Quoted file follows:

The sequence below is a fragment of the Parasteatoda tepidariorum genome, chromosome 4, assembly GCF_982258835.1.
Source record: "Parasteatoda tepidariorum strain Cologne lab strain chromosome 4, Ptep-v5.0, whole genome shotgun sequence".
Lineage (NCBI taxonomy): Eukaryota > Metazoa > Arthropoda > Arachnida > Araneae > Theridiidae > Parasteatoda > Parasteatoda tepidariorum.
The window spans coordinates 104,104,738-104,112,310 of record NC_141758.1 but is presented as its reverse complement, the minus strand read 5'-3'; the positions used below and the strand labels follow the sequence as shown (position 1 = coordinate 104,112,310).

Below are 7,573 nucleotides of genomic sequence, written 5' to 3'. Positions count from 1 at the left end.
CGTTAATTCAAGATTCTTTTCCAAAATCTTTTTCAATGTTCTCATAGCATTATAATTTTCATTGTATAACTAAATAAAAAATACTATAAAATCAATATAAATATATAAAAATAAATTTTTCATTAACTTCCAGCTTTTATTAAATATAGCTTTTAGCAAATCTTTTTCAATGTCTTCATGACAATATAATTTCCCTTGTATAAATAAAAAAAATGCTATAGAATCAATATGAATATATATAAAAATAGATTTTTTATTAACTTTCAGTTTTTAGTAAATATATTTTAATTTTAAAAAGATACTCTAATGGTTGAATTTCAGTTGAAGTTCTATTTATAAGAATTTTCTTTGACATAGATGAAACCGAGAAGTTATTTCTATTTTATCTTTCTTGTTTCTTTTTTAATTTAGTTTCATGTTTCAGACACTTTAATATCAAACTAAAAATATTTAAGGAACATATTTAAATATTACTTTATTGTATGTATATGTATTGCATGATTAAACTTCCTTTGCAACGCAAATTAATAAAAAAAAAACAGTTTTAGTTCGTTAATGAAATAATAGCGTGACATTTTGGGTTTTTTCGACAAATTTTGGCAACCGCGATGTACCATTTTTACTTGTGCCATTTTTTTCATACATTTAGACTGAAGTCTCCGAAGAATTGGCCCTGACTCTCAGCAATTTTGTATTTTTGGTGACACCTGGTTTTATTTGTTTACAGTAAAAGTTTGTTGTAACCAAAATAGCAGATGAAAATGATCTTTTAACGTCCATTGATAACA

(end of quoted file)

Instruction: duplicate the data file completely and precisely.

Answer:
The sequence below is a fragment of the Parasteatoda tepidariorum genome, chromosome 4, assembly GCF_982258835.1.
Source record: "Parasteatoda tepidariorum strain Cologne lab strain chromosome 4, Ptep-v5.0, whole genome shotgun sequence".
Lineage (NCBI taxonomy): Eukaryota > Metazoa > Arthropoda > Arachnida > Araneae > Theridiidae > Parasteatoda > Parasteatoda tepidariorum.
The window spans coordinates 104,104,738-104,112,310 of record NC_141758.1 but is presented as its reverse complement, the minus strand read 5'-3'; the positions used below and the strand labels follow the sequence as shown (position 1 = coordinate 104,112,310).

Below are 7,573 nucleotides of genomic sequence, written 5' to 3'. Positions count from 1 at the left end.
CGTTAATTCAAGATTCTTTTCCAAAATCTTTTTCAATGTTCTCATAGCATTATAATTTTCATTGTATAACTAAATAAAAAATACTATAAAATCAATATAAATATATAAAAATAAATTTTTCATTAACTTCCAGCTTTTATTAAATATAGCTTTTAGCAAATCTTTTTCAATGTCTTCATGACAATATAATTTCCCTTGTATAAATAAAAAAAATGCTATAGAATCAATATGAATATATATAAAAATAGATTTTTTATTAACTTTCAGTTTTTAGTAAATATATTTTAATTTTAAAAAGATACTCTAATGGTTGAATTTCAGTTGAAGTTCTATTTATAAGAATTTTCTTTGACATAGATGAAACCGAGAAGTTATTTCTATTTTATCTTTCTTGTTTCTTTTTTAATTTAGTTTCATGTTTCAGACACTTTAATATCAAACTAAAAATATTTAAGGAACATATTTAAATATTACTTTATTGTATGTATATGTATTGCATGATTAAACTTCCTTTGCAACGCAAATTAATAAAAAAAAAACAGTTTTAGTTCGTTAATGAAATAATAGCGTGACATTTTGGGTTTTTTCGACAAATTTTGGCAACCGCGATGTACCATTTTTACTTGTGCCATTTTTTTCATACATTTAGACTGAAGTCTCCGAAGAATTGGCCCTGACTCTCAGCAATTTTGTATTTTTGGTGACACCTGGTTTTATTTGTTTACAGTAAAAGTTTGTTGTAACCAAAATAGCAGATGAAAATGATCTTTTAACGTCCATTGATAACA